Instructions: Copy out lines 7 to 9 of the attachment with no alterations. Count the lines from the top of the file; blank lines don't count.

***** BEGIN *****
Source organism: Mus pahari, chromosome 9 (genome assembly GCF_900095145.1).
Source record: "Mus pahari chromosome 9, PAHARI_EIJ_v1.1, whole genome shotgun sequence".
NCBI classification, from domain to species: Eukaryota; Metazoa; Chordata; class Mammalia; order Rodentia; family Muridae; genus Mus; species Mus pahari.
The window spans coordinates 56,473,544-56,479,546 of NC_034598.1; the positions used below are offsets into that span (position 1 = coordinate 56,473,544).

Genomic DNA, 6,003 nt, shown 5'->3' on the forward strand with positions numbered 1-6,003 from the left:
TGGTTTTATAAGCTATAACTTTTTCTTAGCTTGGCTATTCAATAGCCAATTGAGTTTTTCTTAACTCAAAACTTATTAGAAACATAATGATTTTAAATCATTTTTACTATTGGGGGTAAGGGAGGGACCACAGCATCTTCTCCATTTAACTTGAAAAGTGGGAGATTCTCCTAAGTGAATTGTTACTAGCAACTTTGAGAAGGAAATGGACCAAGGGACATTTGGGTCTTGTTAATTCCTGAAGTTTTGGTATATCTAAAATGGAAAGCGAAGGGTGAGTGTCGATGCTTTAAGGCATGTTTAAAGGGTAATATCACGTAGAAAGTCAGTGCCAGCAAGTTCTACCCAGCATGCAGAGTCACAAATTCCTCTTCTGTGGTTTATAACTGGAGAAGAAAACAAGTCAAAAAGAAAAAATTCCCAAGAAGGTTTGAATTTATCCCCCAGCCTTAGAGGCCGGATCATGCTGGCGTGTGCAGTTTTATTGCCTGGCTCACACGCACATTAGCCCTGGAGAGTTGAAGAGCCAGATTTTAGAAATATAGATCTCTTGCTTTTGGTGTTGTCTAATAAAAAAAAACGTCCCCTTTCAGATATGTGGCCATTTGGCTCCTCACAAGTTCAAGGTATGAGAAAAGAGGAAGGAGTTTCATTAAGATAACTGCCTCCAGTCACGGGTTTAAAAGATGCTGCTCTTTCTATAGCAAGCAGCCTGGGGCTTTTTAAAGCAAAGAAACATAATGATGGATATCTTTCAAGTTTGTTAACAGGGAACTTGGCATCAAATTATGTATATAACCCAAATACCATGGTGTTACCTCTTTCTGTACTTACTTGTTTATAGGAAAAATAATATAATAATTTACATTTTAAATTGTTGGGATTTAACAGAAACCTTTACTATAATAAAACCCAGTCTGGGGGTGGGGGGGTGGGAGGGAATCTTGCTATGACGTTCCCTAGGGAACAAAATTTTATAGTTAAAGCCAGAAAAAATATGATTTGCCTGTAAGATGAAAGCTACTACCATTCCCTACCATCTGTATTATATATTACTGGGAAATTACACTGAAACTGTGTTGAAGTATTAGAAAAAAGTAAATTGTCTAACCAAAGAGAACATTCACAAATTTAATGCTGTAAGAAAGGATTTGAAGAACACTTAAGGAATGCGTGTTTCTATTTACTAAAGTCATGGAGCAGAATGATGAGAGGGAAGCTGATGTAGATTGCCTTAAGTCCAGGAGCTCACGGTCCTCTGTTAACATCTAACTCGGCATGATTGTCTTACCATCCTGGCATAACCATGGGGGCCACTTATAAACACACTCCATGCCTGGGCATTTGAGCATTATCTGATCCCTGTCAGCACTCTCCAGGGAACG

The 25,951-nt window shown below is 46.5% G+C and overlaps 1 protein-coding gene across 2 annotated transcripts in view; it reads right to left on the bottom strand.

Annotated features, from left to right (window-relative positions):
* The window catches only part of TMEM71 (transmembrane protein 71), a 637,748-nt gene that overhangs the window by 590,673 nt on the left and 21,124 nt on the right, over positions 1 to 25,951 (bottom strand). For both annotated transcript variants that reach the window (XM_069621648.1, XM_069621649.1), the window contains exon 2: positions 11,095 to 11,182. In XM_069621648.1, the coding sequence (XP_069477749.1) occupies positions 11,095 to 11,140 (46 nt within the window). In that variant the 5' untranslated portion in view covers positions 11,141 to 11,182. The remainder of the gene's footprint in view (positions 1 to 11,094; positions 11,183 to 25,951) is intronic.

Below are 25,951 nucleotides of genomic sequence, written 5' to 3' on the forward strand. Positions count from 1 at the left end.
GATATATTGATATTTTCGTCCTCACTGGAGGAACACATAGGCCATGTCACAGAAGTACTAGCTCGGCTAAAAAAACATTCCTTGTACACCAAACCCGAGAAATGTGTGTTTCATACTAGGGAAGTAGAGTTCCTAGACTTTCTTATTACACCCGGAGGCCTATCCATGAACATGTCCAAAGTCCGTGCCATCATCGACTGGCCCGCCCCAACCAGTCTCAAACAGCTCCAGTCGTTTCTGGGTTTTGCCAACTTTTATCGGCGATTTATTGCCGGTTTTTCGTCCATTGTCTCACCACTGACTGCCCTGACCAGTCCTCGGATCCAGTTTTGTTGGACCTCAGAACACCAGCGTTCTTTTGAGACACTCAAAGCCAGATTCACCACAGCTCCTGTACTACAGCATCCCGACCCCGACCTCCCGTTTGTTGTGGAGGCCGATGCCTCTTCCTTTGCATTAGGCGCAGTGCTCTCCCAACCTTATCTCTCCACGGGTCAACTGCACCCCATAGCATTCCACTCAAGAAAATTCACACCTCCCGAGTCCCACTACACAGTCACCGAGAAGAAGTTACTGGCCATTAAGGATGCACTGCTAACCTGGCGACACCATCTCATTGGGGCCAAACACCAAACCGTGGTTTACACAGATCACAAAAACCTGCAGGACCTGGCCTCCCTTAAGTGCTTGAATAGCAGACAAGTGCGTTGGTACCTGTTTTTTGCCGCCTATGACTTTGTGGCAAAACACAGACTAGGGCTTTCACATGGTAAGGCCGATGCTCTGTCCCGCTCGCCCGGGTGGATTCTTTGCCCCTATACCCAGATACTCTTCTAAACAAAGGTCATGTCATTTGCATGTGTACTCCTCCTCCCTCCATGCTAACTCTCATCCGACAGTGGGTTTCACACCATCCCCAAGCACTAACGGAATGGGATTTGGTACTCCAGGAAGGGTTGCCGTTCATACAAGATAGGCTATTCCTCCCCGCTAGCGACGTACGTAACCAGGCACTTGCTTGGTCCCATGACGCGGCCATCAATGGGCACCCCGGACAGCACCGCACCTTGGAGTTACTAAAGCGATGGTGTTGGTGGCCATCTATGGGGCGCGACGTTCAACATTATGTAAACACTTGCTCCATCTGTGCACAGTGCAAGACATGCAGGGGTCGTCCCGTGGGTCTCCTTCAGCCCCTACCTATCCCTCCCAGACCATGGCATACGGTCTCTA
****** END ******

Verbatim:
The 25,951-nt window shown below is 46.5% G+C and overlaps 1 protein-coding gene across 2 annotated transcripts in view; it reads right to left on the bottom strand.

Annotated features, from left to right (window-relative positions):
* The window catches only part of TMEM71 (transmembrane protein 71), a 637,748-nt gene that overhangs the window by 590,673 nt on the left and 21,124 nt on the right, over positions 1 to 25,951 (bottom strand). For both annotated transcript variants that reach the window (XM_069621648.1, XM_069621649.1), the window contains exon 2: positions 11,095 to 11,182. In XM_069621648.1, the coding sequence (XP_069477749.1) occupies positions 11,095 to 11,140 (46 nt within the window). In that variant the 5' untranslated portion in view covers positions 11,141 to 11,182. The remainder of the gene's footprint in view (positions 1 to 11,094; positions 11,183 to 25,951) is intronic.